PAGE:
Posted by Ingrid Lombardo, CET China Programs Manager
Harbin in the winter is icy and cold. Everybody knows that. But rather than hibernate and wait for summer, the people of Harbin take their ice and make ice cream, so to speak. Our students, of course are studying hard. But down on the Songhua River, it is a festival atmosphere. Vendors, wrapped to their ears in warm clothing, sell cotton candy. Children play on cheerful snow sculptures and slide down a wide snow luge. Workers carve out blocks of ice from the river to build impressive (and massive) ice sculptures around town. Leading up to the river is a cobblestone street with European-style restaurants, coffee shops, a Russian church, a Jewish synagogue, a Muslim mosque, a Walmart, a Carrefour, and what else … oh yes, Chinese restaurants and shops too.
It is week two and the vestiges of my American tourist self are slowly disappearing as my navigation skills improve. I don’t quite feel like the totally lost girl fighting with a flapping map.
With this new found confidence my roommate Molly and I decided that if we are going to continue the Czech diet of dark beer and bread, we were going to need to balance it out. In search of a cultural experience, we found a Czech yoga, or joga, studio that claimed to offer classes in English. So, Tuesday evening we set out for Vinohrady to realign our spines, souls, and work on our stomachs.
We took the A line from Mustek , and then began our search for the studio, supposedly four minutes from the station. We ended up royally turned down the winding streets of Vinohrady. Utterly confused, turned around, and forced to unfold the map all the way and advertise our tourist presence, we decided to find dinner instead, which led us through the dinning hall of a girls’ boarding school, then to a bar packed with large, stogie smoking, Czech men, and finally a very tame Italian bistro where the waiter spoke English. But our adventure only got more interesting; after finally locating the studio, which was down a very dark, sketchy looking side street, we were informed through a mix of broken Czech and English that the English yoga classes are at the Indian Embassy. So, we decided that Intensive Czech yoga was better than no yoga. It turned out to be excellent practice in reading body language; we had to guess what was wrong with our poses from the frowns of the instructor. Two very meditative hours later we reached the verdict that although it was certainly interesting and different, being the only English speakers in the room, it was not a neighborhood we would visit again alone, or a studio that we wanted to return to. Still, we went looking for a cultural experience and that is what we found.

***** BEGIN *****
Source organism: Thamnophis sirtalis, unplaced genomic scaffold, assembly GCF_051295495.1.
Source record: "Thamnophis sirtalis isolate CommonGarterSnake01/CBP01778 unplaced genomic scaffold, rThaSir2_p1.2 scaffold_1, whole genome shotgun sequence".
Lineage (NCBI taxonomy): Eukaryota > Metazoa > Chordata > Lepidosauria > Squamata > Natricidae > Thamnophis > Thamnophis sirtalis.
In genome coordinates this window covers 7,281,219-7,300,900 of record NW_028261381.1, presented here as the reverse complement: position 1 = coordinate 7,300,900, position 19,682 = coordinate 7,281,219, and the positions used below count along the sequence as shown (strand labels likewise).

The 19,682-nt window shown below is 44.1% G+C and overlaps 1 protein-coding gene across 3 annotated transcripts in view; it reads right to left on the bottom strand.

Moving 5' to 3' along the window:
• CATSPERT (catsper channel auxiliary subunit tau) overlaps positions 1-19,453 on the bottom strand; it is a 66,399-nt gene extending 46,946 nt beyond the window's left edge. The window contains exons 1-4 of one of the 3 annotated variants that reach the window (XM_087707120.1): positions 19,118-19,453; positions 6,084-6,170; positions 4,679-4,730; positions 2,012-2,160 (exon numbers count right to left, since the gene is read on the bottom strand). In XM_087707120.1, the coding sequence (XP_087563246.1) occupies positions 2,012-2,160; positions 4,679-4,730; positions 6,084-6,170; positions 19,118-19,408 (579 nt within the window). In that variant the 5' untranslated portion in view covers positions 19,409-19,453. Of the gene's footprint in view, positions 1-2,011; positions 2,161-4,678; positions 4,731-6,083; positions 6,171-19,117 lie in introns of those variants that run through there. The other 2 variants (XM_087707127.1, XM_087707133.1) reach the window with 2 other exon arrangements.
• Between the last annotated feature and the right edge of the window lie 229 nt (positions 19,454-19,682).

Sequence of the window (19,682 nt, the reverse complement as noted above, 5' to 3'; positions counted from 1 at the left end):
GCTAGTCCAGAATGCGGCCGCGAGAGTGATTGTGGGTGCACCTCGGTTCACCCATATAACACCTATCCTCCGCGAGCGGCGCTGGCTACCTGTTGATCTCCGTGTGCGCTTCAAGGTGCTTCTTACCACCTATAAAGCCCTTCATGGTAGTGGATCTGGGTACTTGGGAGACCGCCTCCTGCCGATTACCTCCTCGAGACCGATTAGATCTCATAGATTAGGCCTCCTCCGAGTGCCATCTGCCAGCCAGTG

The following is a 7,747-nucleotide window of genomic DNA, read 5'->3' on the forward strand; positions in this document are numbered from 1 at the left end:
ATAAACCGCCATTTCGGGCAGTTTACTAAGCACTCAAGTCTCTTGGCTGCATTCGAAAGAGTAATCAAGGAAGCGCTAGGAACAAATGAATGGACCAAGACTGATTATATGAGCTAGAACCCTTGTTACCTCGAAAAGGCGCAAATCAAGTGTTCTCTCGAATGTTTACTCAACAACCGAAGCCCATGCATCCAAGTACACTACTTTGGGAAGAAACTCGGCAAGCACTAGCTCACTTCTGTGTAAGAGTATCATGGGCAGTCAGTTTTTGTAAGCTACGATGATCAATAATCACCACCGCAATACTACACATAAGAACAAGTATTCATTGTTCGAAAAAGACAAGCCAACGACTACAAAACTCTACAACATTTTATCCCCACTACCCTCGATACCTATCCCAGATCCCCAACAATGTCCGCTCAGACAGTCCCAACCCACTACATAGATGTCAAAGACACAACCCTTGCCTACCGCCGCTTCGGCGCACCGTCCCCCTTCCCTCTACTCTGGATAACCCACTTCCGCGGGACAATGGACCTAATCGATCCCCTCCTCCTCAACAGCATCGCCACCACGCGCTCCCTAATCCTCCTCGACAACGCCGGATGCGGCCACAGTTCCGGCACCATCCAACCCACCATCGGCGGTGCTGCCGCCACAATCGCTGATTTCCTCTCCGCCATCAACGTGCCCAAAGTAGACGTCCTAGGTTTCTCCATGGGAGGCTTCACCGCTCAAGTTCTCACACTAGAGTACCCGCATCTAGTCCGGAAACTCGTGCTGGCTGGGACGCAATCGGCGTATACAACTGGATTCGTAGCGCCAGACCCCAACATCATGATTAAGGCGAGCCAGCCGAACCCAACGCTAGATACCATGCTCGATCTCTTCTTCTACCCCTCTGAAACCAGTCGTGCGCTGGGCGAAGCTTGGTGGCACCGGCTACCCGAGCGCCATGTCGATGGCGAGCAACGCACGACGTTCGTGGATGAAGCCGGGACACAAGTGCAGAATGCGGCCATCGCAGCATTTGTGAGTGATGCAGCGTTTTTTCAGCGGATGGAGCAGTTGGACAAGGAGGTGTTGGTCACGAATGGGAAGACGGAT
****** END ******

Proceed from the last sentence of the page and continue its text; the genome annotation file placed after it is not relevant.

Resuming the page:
Although the carefully planned yoga excursion was fun, the most meaningful moments here have come entirely by
surprise. My roommates and I went in search of the Chinese market in Holesovice that was supposed to have great, cheap, produce; one moment we were all freezing on a tram, pouring over a map, and the next we rounded a bend of the river and were met with the full beauty of the sun setting behind the city. The light took my breath away, and we frantically attempted to capture to moment with film. Its times like this, sunset, or laughing ridiculously after two of the most awkward hours of yoga, that take me entirely by surprise. I cannot believe that I am in this city, in Praha, in Central Europe, discovering life all on my own.
The never-ending search for “Czech Culture” over the past two weeks has required a sense of adventure and called for a sense of humor that I was not expecting. I thought that careful planning was all you needed to find good Czech food or markets, but it seems that even with guidebooks and google, you need to be up for plans to change at the drop of hat and for a simple metro ride to become an exciting journey. These past few weeks seem to be an endless stream of changing expectations. From classes, food, nightlife, to living situations, my flexibility and adaptability has been challenged. Personally, letting go of control and going through the week without a plan is quite challenging. But I think to really get to know this city I’m going to need to just let go, get lost and see what I find.